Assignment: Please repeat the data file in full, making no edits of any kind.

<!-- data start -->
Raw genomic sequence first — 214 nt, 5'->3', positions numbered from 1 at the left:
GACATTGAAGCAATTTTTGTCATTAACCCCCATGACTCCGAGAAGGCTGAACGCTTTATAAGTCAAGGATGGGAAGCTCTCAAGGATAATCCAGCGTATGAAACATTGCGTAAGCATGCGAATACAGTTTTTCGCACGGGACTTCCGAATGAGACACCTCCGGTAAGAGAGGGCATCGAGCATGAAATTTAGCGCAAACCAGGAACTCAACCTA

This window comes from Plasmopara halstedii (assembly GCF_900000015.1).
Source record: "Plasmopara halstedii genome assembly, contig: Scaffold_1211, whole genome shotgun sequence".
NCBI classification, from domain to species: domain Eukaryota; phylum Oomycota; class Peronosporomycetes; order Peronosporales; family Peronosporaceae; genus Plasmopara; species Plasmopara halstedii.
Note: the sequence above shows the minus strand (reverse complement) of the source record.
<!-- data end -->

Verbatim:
Raw genomic sequence first — 214 nt, 5'->3', positions numbered from 1 at the left:
GACATTGAAGCAATTTTTGTCATTAACCCCCATGACTCCGAGAAGGCTGAACGCTTTATAAGTCAAGGATGGGAAGCTCTCAAGGATAATCCAGCGTATGAAACATTGCGTAAGCATGCGAATACAGTTTTTCGCACGGGACTTCCGAATGAGACACCTCCGGTAAGAGAGGGCATCGAGCATGAAATTTAGCGCAAACCAGGAACTCAACCTA

This window comes from Plasmopara halstedii (assembly GCF_900000015.1).
Source record: "Plasmopara halstedii genome assembly, contig: Scaffold_1211, whole genome shotgun sequence".
NCBI classification, from domain to species: domain Eukaryota; phylum Oomycota; class Peronosporomycetes; order Peronosporales; family Peronosporaceae; genus Plasmopara; species Plasmopara halstedii.
Note: the sequence above shows the minus strand (reverse complement) of the source record.